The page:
Objective To determine the respective roles of socio-economic status (SES) and ethnicity in the risk of incident metabolic syndrome in middle-aged women.
Design and participants A total of 3302 pre- and peri-menopausal women, not receiving hormone therapy at baseline, took part in the Study of Women's Health Across the Nation, a multi-site, community-based, longitudinal study of the menopausal transition. The main outcome measures were to ascertain the prevalence of the metabolic syndrome and the incidence of the metabolic syndrome over 5 years of follow-up.
Results At baseline, the prevalence of the metabolic syndrome was 21% (n = 673). Among 2512 women without metabolic syndrome at baseline, 12.8% (n = 321) developed the metabolic syndrome during 5 years of follow-up. Both ethnicity and SES were significant univariate predictors of incident metabolic syndrome. In multivariate logistic regression models that included age at baseline, menopausal status and site, baseline smoking and alcohol consumption at follow-up visit 1, as well as baseline values of each of the components of the metabolic syndrome, only education was an independent predictor of incident metabolic syndrome.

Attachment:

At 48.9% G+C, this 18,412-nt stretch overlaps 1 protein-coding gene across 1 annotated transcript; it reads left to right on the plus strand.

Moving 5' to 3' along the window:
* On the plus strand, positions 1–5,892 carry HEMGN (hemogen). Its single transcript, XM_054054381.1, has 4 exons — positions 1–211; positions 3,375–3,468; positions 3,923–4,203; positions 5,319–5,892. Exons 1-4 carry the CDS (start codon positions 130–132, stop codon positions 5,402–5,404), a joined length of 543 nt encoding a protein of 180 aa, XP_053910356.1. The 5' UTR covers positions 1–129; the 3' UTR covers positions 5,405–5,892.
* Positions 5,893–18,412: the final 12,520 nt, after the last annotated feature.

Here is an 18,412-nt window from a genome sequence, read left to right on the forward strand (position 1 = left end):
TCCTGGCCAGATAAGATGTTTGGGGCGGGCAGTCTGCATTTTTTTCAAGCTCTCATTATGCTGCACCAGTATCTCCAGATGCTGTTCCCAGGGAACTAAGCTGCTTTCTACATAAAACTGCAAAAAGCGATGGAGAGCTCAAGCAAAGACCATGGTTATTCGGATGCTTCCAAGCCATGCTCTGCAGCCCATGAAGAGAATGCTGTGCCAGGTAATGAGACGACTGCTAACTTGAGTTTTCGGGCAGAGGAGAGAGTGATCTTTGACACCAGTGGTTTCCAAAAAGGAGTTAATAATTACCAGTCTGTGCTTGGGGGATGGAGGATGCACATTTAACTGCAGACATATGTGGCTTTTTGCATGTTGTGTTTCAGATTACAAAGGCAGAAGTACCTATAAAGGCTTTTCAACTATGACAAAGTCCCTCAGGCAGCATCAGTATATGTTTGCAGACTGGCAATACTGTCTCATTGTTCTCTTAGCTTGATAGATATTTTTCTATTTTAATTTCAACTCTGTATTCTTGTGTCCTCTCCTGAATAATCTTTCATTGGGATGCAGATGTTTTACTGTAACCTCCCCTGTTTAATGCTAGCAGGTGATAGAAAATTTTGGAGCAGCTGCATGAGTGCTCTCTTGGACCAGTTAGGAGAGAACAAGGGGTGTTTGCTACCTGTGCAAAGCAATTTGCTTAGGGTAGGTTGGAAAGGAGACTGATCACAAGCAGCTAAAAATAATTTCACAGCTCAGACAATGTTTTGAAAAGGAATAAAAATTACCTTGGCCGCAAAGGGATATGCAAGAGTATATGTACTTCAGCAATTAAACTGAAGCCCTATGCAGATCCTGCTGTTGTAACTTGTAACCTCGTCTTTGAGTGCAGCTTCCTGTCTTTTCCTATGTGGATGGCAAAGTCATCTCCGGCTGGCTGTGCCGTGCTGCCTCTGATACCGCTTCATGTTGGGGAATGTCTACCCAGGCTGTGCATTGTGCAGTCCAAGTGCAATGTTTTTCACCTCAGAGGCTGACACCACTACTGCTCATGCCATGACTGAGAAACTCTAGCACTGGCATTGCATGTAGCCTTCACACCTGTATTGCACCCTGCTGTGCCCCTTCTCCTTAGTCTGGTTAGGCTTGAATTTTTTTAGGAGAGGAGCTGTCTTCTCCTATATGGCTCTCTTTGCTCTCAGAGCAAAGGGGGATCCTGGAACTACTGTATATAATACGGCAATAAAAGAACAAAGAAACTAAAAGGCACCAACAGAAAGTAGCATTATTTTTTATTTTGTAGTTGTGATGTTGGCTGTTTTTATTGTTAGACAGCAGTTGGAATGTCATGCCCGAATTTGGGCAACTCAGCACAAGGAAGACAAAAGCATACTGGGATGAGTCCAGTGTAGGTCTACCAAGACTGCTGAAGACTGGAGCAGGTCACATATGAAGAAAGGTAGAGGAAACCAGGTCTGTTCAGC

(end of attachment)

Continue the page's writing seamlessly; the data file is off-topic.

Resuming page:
Conclusion Approximately 13% of peri-menopausal women developed the metabolic syndrome during the 5-year follow-up period. Education, but not ethnicity, was an independent predictor of incident metabolic syndrome risk.